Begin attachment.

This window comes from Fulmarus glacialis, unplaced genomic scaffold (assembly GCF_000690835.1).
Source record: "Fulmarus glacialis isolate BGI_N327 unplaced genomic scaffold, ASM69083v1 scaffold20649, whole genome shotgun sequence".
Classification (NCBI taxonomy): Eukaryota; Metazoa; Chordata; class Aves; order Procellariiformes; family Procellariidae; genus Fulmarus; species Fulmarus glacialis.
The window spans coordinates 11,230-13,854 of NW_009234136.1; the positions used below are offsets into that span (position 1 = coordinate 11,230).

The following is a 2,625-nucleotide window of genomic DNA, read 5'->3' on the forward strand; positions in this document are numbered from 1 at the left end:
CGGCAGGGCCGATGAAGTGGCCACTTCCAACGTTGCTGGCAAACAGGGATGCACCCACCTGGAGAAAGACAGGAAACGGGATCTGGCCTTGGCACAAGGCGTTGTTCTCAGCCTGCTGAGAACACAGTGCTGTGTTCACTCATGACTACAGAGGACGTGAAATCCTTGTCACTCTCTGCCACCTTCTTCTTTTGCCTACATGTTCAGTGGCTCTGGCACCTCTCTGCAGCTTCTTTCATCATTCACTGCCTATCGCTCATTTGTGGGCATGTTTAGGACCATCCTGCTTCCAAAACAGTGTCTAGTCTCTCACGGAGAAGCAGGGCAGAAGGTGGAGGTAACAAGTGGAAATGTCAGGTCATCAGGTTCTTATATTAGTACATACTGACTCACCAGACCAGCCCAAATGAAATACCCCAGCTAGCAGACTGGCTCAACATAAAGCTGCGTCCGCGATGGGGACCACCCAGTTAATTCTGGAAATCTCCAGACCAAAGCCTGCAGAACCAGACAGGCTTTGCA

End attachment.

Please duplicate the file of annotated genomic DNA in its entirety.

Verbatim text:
This window comes from Fulmarus glacialis, unplaced genomic scaffold (assembly GCF_000690835.1).
Source record: "Fulmarus glacialis isolate BGI_N327 unplaced genomic scaffold, ASM69083v1 scaffold20649, whole genome shotgun sequence".
Classification (NCBI taxonomy): Eukaryota; Metazoa; Chordata; class Aves; order Procellariiformes; family Procellariidae; genus Fulmarus; species Fulmarus glacialis.
The window spans coordinates 11,230-13,854 of NW_009234136.1; the positions used below are offsets into that span (position 1 = coordinate 11,230).

The following is a 2,625-nucleotide window of genomic DNA, read 5'->3' on the forward strand; positions in this document are numbered from 1 at the left end:
CGGCAGGGCCGATGAAGTGGCCACTTCCAACGTTGCTGGCAAACAGGGATGCACCCACCTGGAGAAAGACAGGAAACGGGATCTGGCCTTGGCACAAGGCGTTGTTCTCAGCCTGCTGAGAACACAGTGCTGTGTTCACTCATGACTACAGAGGACGTGAAATCCTTGTCACTCTCTGCCACCTTCTTCTTTTGCCTACATGTTCAGTGGCTCTGGCACCTCTCTGCAGCTTCTTTCATCATTCACTGCCTATCGCTCATTTGTGGGCATGTTTAGGACCATCCTGCTTCCAAAACAGTGTCTAGTCTCTCACGGAGAAGCAGGGCAGAAGGTGGAGGTAACAAGTGGAAATGTCAGGTCATCAGGTTCTTATATTAGTACATACTGACTCACCAGACCAGCCCAAATGAAATACCCCAGCTAGCAGACTGGCTCAACATAAAGCTGCGTCCGCGATGGGGACCACCCAGTTAATTCTGGAAATCTCCAGACCAAAGCCTGCAGAACCAGACAGGCTTTGCA